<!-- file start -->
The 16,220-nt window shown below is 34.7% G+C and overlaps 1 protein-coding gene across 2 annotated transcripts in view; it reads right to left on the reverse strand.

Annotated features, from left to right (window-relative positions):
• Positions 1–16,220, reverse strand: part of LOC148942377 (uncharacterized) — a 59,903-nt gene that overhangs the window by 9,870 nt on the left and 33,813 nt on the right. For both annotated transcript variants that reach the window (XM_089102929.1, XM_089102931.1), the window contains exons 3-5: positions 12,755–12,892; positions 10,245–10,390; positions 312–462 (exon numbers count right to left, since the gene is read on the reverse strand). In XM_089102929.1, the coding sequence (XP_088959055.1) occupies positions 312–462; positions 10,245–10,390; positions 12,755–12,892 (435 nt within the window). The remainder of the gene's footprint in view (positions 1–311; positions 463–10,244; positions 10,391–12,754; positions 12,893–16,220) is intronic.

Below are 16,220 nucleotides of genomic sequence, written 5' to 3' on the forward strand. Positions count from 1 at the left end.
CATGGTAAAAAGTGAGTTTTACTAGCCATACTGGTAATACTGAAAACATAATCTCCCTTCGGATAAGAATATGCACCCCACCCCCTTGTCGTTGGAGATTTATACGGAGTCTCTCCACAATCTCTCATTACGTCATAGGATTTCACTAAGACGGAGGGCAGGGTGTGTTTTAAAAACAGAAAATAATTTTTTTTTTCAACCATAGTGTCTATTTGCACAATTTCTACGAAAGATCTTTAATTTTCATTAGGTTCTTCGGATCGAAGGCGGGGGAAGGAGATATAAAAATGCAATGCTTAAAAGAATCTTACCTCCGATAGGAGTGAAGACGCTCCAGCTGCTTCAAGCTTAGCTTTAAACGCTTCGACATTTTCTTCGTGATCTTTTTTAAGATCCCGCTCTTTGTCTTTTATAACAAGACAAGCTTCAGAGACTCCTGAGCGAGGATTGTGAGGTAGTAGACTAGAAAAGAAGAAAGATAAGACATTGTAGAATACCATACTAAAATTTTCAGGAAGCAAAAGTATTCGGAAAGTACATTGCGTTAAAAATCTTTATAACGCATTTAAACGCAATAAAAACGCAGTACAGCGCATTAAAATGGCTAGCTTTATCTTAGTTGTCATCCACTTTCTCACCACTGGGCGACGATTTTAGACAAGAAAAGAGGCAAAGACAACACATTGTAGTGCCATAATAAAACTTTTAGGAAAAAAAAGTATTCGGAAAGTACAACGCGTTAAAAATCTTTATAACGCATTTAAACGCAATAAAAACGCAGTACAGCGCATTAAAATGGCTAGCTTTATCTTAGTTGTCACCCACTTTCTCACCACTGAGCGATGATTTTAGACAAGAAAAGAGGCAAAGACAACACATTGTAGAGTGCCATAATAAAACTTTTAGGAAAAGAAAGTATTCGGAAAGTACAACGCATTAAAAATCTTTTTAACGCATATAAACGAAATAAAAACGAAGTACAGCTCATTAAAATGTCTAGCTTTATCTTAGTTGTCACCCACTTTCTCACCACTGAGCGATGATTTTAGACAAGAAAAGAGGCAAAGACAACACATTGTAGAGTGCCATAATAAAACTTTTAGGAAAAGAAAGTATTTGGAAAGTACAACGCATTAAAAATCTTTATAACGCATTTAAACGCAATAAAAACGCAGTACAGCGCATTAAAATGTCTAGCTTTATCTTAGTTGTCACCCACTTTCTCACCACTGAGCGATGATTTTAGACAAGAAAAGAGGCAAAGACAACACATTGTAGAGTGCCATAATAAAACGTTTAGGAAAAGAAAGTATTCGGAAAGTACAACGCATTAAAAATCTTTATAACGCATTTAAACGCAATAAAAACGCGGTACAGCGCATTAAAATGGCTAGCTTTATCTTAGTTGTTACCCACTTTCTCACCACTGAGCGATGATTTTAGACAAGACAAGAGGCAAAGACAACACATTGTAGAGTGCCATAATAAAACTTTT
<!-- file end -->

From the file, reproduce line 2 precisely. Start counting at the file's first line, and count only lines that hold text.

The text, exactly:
Annotated features, from left to right (window-relative positions):